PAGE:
This year's Baeksang Arts Awards have attracted strong attention for an unusually large number of strong contenders both in the film and the drama categories. Much of the interest, particularly compared to the awards season last year, has been prompted by COVID-19 and the interest being stuck inside has attracted in terms of media products. However, with the South Korean box office finally set to see new major releases in June, the Baeksang Arts Awards have also emerged as critical for building hype.
"Parasite" is the obvious favorite to win best film, holding an exceptional twelve nominations. This is following an international run where the offbeat class conscious movie eventually won top honors even in Hollywood. It could, theoretically, sweep the entire ceremony save for Best New Director, for which it could not be nominated. However, it stills faces competition from "The Man Standing Next" and "House of Hummingbird", both of which would face far greater prospects of success in any other year.
"The Man Standing Next" was the last major box office success in South Korea before COVID-19, starring Lee Byung-hyun in the leading role as a realistically imagined spy. Because it came out during Lunar New Years, this is its first appearance on the award circuit. "House of Hummingbird" did compete in previous ceremonies, though, and did quite well for itself. The coming-of-age story centers around a teenage girl circa 1994 Seoul. Both have six nominations overall.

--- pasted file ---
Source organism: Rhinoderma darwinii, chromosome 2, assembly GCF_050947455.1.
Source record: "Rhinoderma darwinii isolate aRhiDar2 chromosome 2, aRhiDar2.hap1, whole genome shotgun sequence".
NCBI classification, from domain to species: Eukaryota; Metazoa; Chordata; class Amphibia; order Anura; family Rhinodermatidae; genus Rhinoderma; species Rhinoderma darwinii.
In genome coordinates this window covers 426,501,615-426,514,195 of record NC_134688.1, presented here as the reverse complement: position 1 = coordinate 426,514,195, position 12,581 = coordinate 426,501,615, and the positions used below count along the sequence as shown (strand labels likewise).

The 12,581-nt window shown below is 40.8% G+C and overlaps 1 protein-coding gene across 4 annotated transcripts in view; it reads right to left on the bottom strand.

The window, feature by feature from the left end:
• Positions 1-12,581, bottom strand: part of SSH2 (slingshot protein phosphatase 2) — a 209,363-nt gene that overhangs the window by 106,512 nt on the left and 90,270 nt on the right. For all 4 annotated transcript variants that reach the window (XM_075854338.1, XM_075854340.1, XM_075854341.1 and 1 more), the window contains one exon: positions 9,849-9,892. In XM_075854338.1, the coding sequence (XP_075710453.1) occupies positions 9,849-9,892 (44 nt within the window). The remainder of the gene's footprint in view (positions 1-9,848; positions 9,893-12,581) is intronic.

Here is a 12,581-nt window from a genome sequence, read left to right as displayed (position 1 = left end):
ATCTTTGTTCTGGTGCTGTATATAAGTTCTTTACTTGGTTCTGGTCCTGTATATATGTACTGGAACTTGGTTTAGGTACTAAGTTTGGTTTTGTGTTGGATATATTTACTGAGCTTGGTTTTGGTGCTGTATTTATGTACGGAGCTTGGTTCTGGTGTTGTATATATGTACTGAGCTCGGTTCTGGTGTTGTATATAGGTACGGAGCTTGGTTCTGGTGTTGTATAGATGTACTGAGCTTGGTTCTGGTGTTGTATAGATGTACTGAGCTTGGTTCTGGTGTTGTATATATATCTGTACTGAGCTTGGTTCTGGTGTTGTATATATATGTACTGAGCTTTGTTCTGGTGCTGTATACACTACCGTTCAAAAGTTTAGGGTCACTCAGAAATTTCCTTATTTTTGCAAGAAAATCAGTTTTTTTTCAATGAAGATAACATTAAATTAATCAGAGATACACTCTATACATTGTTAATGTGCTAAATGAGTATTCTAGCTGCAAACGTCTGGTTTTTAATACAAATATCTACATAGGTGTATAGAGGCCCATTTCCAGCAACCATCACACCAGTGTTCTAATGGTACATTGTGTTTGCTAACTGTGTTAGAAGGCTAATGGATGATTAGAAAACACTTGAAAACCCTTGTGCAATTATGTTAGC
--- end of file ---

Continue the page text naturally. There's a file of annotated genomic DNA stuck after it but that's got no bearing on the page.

The aggressive boom/bust cycle of dramas has made the best drama category more difficult to forecast. "When the Camellia Blooms", "Crash Landing on You", and "Itaewon Class" all came one after another in short order, redefining the drama conversation in completely different ways in completely different genres. Ironically "The World of the Married", the most recent drama in this iteration, did not receive a nomination in that category.
This is most likely because the nominators sought to honor more distinctly Korean fare, with "The World of the Married" technically being a remake. "When the Camellia Blooms" takes place in a small town, "Crash Landing on You" takes place in North Korea, and "Itaewon Class" takes place in the hippest district of Seoul. So all three hits define Korean culture in their own way, although with nine, eight, and seven nominations between them respectively, no single one is an obvious favorite.
Written by William Schwartz
The fan vote can be accessed here and will continue until June 2nd, Korean time.
Staff writer. Has been writing articles for HanCinema since 2012, having lived in South Korea since 2011. Started out in Gyeongju, then to Daegu, then to Ansan, then to Yeongju, then to Seoul, lived on the road for HanCinema's travel diaries series in the summer of 2016, and is currently settled in Anyang. Has good tips for utilizing South Korea's public bus system. William Schwartz can be contacted via email@example.com. He also has a substack at williamschwartz.substack.com where he discusses the South Korean film industry in broader terms and takes suggestions for future movies to review.
"[HanCinema's News] Top Contenders Emerge for Main Categories at Baeksang Arts Awards"
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